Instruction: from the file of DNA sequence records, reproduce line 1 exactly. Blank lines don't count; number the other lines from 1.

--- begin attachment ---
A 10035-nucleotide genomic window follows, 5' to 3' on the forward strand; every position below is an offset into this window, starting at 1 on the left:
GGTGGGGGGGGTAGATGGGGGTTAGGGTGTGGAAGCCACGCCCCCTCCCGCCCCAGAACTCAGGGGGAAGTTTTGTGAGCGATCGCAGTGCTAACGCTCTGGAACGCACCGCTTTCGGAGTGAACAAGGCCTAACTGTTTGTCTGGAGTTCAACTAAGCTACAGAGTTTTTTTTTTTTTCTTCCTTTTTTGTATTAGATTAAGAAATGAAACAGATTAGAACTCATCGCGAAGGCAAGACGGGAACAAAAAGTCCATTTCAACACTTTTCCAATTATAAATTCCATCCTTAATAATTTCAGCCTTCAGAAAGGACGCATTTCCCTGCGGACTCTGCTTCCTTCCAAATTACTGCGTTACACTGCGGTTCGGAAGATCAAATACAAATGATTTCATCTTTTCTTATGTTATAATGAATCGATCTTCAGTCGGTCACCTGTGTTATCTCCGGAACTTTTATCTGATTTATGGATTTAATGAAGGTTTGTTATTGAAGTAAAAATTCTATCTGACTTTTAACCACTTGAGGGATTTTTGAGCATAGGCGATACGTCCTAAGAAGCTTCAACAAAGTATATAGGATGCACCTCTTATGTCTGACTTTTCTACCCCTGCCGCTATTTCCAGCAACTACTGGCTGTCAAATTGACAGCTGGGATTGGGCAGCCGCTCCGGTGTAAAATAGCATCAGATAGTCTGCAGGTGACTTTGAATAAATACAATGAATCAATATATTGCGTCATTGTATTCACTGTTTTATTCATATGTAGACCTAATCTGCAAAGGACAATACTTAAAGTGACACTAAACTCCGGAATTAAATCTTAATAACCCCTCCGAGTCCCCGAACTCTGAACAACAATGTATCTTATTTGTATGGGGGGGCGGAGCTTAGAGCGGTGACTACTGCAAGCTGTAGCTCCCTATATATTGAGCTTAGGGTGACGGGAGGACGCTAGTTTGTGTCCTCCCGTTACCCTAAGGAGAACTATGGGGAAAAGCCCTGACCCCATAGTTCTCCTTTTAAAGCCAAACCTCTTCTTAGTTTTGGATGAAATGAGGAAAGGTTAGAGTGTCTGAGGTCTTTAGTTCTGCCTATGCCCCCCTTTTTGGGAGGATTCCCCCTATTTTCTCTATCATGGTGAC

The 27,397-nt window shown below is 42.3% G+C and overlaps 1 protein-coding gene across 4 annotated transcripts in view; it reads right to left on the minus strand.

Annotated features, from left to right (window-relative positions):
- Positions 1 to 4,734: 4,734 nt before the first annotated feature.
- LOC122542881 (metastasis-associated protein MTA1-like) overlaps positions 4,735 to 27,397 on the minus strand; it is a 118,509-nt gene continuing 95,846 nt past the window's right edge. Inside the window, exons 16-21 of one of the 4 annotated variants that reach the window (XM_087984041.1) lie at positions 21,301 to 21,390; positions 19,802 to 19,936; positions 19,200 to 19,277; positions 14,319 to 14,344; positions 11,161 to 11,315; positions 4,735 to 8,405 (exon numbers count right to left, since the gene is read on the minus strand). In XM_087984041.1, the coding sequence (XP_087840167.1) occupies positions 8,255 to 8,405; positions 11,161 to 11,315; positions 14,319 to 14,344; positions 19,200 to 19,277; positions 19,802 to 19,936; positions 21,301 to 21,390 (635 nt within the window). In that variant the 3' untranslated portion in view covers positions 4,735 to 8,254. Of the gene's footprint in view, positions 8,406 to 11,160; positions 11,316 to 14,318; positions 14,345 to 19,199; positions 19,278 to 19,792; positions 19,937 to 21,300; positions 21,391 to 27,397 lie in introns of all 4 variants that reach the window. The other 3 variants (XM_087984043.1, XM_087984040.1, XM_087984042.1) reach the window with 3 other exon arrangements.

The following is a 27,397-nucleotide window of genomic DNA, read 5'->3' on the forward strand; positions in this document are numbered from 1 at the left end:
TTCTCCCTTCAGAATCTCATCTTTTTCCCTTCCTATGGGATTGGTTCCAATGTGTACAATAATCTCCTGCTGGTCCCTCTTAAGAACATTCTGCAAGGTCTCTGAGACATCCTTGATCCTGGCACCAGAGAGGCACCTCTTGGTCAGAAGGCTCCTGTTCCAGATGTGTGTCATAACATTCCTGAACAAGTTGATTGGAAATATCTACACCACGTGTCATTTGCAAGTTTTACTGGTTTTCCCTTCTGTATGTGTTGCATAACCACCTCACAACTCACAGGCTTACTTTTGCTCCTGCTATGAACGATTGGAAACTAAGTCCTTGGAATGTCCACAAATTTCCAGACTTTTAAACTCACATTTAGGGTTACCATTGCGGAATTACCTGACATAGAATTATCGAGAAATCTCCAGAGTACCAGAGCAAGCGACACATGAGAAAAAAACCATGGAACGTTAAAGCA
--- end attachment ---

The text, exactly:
A 10035-nucleotide genomic window follows, 5' to 3' on the forward strand; every position below is an offset into this window, starting at 1 on the left: